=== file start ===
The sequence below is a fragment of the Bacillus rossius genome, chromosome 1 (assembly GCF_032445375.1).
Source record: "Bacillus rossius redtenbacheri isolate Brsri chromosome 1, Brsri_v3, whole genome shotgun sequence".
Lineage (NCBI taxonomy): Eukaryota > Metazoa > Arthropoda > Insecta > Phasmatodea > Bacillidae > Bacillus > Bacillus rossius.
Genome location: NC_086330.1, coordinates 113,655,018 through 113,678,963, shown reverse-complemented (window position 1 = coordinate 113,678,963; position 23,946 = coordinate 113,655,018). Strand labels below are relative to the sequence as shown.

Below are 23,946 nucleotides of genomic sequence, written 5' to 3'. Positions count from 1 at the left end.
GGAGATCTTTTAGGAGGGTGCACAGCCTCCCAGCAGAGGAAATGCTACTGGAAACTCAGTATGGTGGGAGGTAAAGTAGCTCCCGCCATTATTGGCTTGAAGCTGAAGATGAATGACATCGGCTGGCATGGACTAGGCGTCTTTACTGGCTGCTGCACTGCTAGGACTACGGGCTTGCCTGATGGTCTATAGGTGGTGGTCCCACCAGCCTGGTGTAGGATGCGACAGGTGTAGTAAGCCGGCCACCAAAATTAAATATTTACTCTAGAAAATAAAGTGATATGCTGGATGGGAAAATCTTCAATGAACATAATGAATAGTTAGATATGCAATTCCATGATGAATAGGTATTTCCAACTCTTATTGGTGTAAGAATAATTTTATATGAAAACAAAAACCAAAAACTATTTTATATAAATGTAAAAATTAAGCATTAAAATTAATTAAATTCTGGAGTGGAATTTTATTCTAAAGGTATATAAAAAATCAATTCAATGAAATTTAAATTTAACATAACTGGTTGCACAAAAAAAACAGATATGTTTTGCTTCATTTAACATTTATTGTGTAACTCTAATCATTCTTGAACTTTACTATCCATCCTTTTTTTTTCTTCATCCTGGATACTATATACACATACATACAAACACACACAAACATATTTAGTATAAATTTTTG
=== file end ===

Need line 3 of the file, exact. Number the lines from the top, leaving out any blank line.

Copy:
Lineage (NCBI taxonomy): Eukaryota > Metazoa > Arthropoda > Insecta > Phasmatodea > Bacillidae > Bacillus > Bacillus rossius.